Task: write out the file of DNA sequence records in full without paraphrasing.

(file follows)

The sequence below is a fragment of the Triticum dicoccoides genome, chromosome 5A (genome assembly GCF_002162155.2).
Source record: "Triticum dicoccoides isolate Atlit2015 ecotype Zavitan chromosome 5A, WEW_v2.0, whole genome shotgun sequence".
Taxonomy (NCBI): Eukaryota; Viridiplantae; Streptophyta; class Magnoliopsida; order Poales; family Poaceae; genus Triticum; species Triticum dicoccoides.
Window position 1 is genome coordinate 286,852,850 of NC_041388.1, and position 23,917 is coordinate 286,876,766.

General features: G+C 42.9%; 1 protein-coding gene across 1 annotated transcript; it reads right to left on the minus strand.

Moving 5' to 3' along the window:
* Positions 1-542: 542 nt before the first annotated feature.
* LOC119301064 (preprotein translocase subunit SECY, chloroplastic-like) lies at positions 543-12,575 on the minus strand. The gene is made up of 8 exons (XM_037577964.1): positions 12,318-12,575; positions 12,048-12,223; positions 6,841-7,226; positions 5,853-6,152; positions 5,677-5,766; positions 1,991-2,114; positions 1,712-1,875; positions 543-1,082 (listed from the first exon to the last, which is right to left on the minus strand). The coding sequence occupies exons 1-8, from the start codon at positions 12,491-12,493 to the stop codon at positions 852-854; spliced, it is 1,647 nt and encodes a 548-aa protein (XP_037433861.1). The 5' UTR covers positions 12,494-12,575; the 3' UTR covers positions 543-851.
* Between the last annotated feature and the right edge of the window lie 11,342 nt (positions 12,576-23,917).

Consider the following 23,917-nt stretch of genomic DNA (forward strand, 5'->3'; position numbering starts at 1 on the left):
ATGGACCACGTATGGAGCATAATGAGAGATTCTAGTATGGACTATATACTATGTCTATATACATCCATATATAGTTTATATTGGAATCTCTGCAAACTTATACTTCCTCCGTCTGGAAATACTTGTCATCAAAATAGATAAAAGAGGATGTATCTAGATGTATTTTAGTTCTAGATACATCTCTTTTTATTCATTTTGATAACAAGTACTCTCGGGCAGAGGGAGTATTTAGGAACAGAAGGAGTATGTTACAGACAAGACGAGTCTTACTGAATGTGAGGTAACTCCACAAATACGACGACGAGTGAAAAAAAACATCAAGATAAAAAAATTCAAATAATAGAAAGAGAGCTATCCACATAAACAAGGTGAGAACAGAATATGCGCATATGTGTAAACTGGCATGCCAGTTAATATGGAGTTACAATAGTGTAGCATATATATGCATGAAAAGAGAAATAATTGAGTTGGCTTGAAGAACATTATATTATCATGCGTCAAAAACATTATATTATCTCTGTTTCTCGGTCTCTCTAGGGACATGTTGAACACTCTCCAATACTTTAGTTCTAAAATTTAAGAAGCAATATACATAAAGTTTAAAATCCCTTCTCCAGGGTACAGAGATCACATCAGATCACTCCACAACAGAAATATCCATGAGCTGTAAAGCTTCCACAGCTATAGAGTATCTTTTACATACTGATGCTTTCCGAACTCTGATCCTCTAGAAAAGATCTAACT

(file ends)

The sequence below is a fragment of the Triticum dicoccoides genome, chromosome 5A (genome assembly GCF_002162155.2).
Source record: "Triticum dicoccoides isolate Atlit2015 ecotype Zavitan chromosome 5A, WEW_v2.0, whole genome shotgun sequence".
Taxonomy (NCBI): Eukaryota; Viridiplantae; Streptophyta; class Magnoliopsida; order Poales; family Poaceae; genus Triticum; species Triticum dicoccoides.
Window position 1 is genome coordinate 286,852,850 of NC_041388.1, and position 23,917 is coordinate 286,876,766.

General features: G+C 42.9%; 1 protein-coding gene across 1 annotated transcript; it reads right to left on the minus strand.

Moving 5' to 3' along the window:
* Positions 1-542: 542 nt before the first annotated feature.
* LOC119301064 (preprotein translocase subunit SECY, chloroplastic-like) lies at positions 543-12,575 on the minus strand. The gene is made up of 8 exons (XM_037577964.1): positions 12,318-12,575; positions 12,048-12,223; positions 6,841-7,226; positions 5,853-6,152; positions 5,677-5,766; positions 1,991-2,114; positions 1,712-1,875; positions 543-1,082 (listed from the first exon to the last, which is right to left on the minus strand). The coding sequence occupies exons 1-8, from the start codon at positions 12,491-12,493 to the stop codon at positions 852-854; spliced, it is 1,647 nt and encodes a 548-aa protein (XP_037433861.1). The 5' UTR covers positions 12,494-12,575; the 3' UTR covers positions 543-851.
* Between the last annotated feature and the right edge of the window lie 11,342 nt (positions 12,576-23,917).

Consider the following 23,917-nt stretch of genomic DNA (forward strand, 5'->3'; position numbering starts at 1 on the left):
ATGGACCACGTATGGAGCATAATGAGAGATTCTAGTATGGACTATATACTATGTCTATATACATCCATATATAGTTTATATTGGAATCTCTGCAAACTTATACTTCCTCCGTCTGGAAATACTTGTCATCAAAATAGATAAAAGAGGATGTATCTAGATGTATTTTAGTTCTAGATACATCTCTTTTTATTCATTTTGATAACAAGTACTCTCGGGCAGAGGGAGTATTTAGGAACAGAAGGAGTATGTTACAGACAAGACGAGTCTTACTGAATGTGAGGTAACTCCACAAATACGACGACGAGTGAAAAAAAACATCAAGATAAAAAAATTCAAATAATAGAAAGAGAGCTATCCACATAAACAAGGTGAGAACAGAATATGCGCATATGTGTAAACTGGCATGCCAGTTAATATGGAGTTACAATAGTGTAGCATATATATGCATGAAAAGAGAAATAATTGAGTTGGCTTGAAGAACATTATATTATCATGCGTCAAAAACATTATATTATCTCTGTTTCTCGGTCTCTCTAGGGACATGTTGAACACTCTCCAATACTTTAGTTCTAAAATTTAAGAAGCAATATACATAAAGTTTAAAATCCCTTCTCCAGGGTACAGAGATCACATCAGATCACTCCACAACAGAAATATCCATGAGCTGTAAAGCTTCCACAGCTATAGAGTATCTTTTACATACTGATGCTTTCCGAACTCTGATCCTCTAGAAAAGATCTAACT